There is some stuff I will keep for purely sentimental reasons such as my original SoundBlaster 16 and CD-ROM. What this item has going for it is that it has now been returned to its original packaging, including the speakers and manuals. If I could just find the rest of the driver disks it would be complete.

One thing that I found that I had thought I had lost was a CD set that came with the July 2000 APC magazine that contained Red Hat 6.2, BeOS Personal and OS/2 Warp 4. This means that I could have a functional OS/2 system using this and the old hardware from Gromit (Pentium 233, etc)…

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It is time for a new bike

Thursday, December 16th, 2004 at 09:19pm

While smoothly turning a corner on level ground one my way to work this morning yet another spoke on my rear wheel decided to let go. What this meant was that I stopped by a bike shop on my way home to get a replacement fitted. As my current bike is at least ten years old and I have been thinking about a new bike for over two years now I have decided that I will have a new bike by mid January.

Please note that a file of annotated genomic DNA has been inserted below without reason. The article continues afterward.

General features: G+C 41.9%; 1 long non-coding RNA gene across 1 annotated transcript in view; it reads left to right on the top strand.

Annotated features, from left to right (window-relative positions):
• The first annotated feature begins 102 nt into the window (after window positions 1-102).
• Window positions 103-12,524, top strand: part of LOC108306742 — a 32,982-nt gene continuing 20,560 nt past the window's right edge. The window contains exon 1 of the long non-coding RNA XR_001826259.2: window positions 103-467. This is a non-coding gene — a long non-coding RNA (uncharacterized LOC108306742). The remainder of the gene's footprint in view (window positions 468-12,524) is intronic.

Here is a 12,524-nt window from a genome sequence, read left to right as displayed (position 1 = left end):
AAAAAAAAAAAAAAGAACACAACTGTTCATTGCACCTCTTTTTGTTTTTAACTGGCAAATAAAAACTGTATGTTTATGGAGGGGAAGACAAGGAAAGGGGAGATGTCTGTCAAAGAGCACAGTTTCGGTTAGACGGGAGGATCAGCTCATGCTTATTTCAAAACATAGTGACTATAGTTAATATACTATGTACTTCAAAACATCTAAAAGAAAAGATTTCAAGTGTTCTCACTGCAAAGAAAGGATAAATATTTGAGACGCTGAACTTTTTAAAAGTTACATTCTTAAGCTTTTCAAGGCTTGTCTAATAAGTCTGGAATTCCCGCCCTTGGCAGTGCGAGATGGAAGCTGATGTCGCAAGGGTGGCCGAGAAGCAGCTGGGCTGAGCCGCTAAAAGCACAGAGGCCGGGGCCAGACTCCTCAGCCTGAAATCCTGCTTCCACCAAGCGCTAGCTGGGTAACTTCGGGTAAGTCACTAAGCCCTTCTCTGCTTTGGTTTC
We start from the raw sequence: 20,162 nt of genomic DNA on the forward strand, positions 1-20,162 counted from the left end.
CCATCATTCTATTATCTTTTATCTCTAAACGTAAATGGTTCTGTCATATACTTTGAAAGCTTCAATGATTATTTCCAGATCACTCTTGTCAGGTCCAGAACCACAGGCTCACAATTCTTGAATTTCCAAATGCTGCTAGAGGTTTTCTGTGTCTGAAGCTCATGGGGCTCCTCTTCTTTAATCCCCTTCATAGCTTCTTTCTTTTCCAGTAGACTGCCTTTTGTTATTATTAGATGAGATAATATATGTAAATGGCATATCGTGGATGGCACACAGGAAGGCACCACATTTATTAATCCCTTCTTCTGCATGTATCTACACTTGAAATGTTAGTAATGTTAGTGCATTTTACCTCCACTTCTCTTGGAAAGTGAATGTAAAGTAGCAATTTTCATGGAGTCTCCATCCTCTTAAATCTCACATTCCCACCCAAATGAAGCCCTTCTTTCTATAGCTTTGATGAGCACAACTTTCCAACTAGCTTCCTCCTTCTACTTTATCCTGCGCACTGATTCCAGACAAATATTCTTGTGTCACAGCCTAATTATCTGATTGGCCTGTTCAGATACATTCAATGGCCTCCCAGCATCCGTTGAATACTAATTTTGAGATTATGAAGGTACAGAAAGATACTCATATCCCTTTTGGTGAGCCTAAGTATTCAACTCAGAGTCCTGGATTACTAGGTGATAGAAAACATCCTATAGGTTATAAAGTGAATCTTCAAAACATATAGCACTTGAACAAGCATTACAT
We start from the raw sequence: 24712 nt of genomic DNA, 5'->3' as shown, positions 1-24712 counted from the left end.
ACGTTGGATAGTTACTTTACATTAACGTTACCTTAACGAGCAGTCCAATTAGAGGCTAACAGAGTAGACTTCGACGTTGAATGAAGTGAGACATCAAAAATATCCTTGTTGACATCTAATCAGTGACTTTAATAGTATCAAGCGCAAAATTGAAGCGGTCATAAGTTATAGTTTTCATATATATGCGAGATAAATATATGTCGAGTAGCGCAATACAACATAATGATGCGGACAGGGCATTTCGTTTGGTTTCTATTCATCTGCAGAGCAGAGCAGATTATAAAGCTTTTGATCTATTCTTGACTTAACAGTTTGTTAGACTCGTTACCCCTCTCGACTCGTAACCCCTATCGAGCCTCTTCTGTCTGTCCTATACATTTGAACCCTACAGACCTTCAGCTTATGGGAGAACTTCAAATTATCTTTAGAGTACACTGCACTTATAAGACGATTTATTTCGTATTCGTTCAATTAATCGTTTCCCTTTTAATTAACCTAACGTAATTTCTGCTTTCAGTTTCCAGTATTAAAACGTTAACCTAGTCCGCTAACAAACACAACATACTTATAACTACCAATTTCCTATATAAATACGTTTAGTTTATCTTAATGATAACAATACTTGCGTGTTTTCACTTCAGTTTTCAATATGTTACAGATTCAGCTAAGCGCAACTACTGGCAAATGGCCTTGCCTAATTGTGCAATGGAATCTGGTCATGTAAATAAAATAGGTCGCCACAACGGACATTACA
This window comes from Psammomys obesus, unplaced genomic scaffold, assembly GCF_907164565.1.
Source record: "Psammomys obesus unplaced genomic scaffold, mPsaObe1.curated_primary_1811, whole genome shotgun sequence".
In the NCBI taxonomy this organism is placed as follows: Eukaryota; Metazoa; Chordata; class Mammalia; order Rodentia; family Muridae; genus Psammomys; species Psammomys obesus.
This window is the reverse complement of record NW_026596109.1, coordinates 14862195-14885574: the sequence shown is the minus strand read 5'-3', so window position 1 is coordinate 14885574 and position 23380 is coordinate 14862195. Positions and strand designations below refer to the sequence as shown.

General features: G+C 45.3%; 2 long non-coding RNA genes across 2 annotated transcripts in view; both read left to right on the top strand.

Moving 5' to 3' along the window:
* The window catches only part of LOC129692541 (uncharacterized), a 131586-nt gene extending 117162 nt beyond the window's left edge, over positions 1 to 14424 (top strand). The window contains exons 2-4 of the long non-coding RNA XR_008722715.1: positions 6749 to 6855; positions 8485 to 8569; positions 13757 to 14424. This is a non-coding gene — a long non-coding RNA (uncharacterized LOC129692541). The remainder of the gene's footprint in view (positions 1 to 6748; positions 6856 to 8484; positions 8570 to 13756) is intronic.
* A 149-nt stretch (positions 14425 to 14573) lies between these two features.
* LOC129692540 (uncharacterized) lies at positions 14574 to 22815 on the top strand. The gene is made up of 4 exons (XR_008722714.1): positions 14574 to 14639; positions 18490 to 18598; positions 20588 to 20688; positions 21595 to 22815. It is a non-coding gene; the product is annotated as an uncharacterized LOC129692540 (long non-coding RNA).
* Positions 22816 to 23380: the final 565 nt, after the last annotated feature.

So while I was there tonight I enquired about a new bike and the suggestion given was for a 2005 Apollo Aspire for AU$999. Being an Australian company Apollo doesn’t have the reputation that the big American brands do but this bike does have all of the name brand components.

A few weeks ago I had a look at the other bike shop and there was an older model Giant Rainier for AU$1350 (reduced) that was also tempting.

One thing that I am sure about is that I will be visiting a number of bike shops early in the new year…

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Thunderbird also has an RSS feature